Morgan Stanley Loses Brokers Producing $6 Mln-Plus to RBC and a New RIA
(Updated with comment from Paton in third paragraph from the end.)
In a sign that advisors may be gaining more confidence about steering their way out of firms that have left the Protocol for Broker Recruiting, a multi-million-dollar Morgan Stanley producer in New York City and a four-advisor team in Long Island overseeing some $650 million of client assets left the wirehouse last Friday.
Jason Lichtenstein exited his midtown office in Manhattan to join RBC Wealth Management’s nearby Avenue of the Americas branch, an RBC spokeswoman confirmed. Lichtenstein was described to RBC managers as a Chairman’s Club level producer, implying that he had been generating at least $2 million of fees and commissions, said one manager who spoke on condition of anonymity.
Lichtenstein, a sole practitioner who joined Morgan Stanley almost eight years ago from J.P. Morgan Securities, declined to comment when reached at his RBC office.
In Jericho, New York, a team led by President’s Club-level producer Lee Korn set up a registered investment advisory firm called Opal Wealth Advisors that is initially using Charles Schwab & Co. as broker and custodian for its customer assets. The team, which had been based in Morgan Stanley’s Great Neck branch, generated trailing-12 month production of about $4.5 million, primarily from three of its four advisors, according to Jesse Giordano, one of the brokers. It was managing about $650 million for approximately 350 clients, he said.
A Morgan Stanley spokeswoman confirmed the departures but declined further comment.
Following its exit from the Protocol just over a year ago, Morgan Stanley aggressively pursued advisors who it felt violated their employment contracts by contacting former clients. But brokers and their lawyers have learned to carefully navigate their exits to ensure they have not taken proprietary customer information, leading to a hiatus in courtroom filings for temporary restraining orders and corollary breach-of-contract complaints in arbitration.
“Protocol certainly makes the process more challenging because you can’t just take some the information,” said Giordano, who had worked with Korn and their fellow partner Joseph Filosa at Smith Barney before joining Morgan Stanley in October 2009. “It will take more time to reach clients doing it by the book, and we’ve gotten great guidance [from lawyers at Hamburger Law Firm].”
The team’s promissory notes for forgivable loans, along with those of other former Smith Barney employees, are at or near expiration, meaning they have no balances owed to Morgan Stanley.
Giordano, 40, said his team is looking to build a broader financial planning practice along with a more open menu of investment advisory choices (such as Vanguard funds) at the new RIA. The advisors have hired a business “leadership development” consultant and performance coach, Charles Clement, to advise clients—about a third of whom are middle-market business owners—about personal and business relationships to supplement the team’s investment advisory functions, GIordano said.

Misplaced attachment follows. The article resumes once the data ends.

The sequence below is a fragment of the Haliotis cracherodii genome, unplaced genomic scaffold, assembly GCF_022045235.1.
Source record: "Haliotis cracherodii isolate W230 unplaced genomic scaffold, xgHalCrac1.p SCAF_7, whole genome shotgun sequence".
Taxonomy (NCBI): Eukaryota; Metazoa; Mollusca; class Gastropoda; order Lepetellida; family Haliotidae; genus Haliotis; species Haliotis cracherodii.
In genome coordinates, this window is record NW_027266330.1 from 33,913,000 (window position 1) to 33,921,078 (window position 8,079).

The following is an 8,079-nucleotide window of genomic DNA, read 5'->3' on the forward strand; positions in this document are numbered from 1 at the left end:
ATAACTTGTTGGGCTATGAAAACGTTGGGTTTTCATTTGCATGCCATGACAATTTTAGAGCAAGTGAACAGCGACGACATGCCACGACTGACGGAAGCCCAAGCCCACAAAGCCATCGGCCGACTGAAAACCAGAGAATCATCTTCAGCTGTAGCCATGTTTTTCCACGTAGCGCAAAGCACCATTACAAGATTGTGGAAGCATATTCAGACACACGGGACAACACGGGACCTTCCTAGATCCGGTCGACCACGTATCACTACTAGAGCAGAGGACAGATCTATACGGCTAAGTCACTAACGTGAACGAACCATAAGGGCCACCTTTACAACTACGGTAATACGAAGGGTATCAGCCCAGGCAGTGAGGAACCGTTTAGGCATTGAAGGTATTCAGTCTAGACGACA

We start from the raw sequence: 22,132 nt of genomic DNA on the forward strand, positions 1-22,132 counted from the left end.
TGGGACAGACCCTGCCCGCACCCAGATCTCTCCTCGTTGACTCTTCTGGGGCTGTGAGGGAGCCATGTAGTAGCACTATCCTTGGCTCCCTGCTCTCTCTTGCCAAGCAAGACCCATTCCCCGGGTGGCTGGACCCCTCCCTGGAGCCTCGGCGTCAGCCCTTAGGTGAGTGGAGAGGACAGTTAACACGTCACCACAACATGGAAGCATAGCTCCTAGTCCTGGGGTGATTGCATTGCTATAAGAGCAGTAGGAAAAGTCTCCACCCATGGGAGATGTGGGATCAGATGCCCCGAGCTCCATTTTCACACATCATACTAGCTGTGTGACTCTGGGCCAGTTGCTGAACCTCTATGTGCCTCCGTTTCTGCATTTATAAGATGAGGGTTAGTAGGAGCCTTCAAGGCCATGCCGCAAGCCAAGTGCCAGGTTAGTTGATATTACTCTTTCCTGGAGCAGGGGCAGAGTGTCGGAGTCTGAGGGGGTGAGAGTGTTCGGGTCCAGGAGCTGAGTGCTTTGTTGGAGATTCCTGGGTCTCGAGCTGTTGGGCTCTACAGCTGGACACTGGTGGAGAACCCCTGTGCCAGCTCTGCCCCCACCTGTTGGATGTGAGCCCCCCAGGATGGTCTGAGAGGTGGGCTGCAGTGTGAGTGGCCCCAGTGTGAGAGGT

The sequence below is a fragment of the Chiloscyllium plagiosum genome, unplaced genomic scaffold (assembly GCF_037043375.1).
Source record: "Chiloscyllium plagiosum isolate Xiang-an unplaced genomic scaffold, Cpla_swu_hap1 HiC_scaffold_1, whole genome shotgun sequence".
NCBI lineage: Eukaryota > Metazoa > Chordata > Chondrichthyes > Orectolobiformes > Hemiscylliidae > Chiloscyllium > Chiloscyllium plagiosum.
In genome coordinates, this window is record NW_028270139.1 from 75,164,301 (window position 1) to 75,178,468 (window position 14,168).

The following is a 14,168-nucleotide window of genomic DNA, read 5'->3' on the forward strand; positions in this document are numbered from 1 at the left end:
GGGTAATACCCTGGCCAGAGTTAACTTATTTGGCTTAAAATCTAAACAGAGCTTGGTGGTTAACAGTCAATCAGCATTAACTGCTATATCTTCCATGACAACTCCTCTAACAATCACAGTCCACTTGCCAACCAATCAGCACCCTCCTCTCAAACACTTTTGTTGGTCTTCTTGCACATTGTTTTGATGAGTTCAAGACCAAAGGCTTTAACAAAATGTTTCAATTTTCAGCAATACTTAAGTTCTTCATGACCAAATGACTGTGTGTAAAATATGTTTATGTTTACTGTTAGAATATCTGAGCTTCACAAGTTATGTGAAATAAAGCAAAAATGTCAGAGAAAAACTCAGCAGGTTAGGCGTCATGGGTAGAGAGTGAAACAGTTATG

Opal Wealth, whose fourth advisor is Katherine Dean, charges an asset management fee of 50-175 basis points of customer assets, with a $1,250 quarterly minimum, according to the firm’s regulatory ADV filing. Schwab has agreed to pay the firm “up to a certain amount of money” to reimburse clients exit fees charged by other firms for transferring assets,” the document said.
RBC Wealth has made recruiting a priority since Michael Armstrong—who spent most of his career at Morgan Stanley—became head of Royal Bank of Canada’s U.S. brokerage arm in the summer of 2016. On Wednesday, it announced the hiring of Peter Opp, Joel Kozlak and Jessica wright from Merrill Lynch, where they spent most of their combined 57 years of brokerage experience. The Edina, Minnesota-based team had managed about $300 million in client assets at Merrill, which unlike Morgan Stanley and UBS Financial Services remains in the Broker Protocol.
In October, RBC hired Merrill advisors in Beverly Hills who were overseeing around $550 million.
On the flip side, the Minneapolis-based RBC last week discharged broker David Paton, who sources said was one of its largest producers in the firm’s St. Paul branch. Paton violated the firm’s order execution policy, according to a notation on his BrokerCheck record.
Paton, who works at The Oak Ridge Financial Services Group in Golden Valley, Minn., said that RBC never explained its reason for for discharging him and that he is considering legal action against the firm for wrongful termination.
Morgan Stanley, for its part, has quietly had a few recruiting wins at Merrill Lynch’s expense. Last week, it hired an Ohio team managing about $125 million of customer assets whose leader had been with the Thundering Herd for 12 years and an Atlanta advisor who had been with Merrill for 21 years.
In Tulsa, Okla., Morgan Stanley in early December welcomed Derek G. Johnston, a 22-year brokerage veteran who had been with Merrill since 2005 and joined as a senior vice president. Johnson was chafing over restrictions on his ability to offer some private placement investments to clients, said a person familiar with his practice.Reached at his Morgan Stanley office, Johnson declined to comment. His three former partners —Kurt Morgan, Donald Lehman and Matt Cain—remain at Merrill’s Yale Avenue in Tulsa, but have changed their 11-person practice’s name to MLC Group from JMLC Group.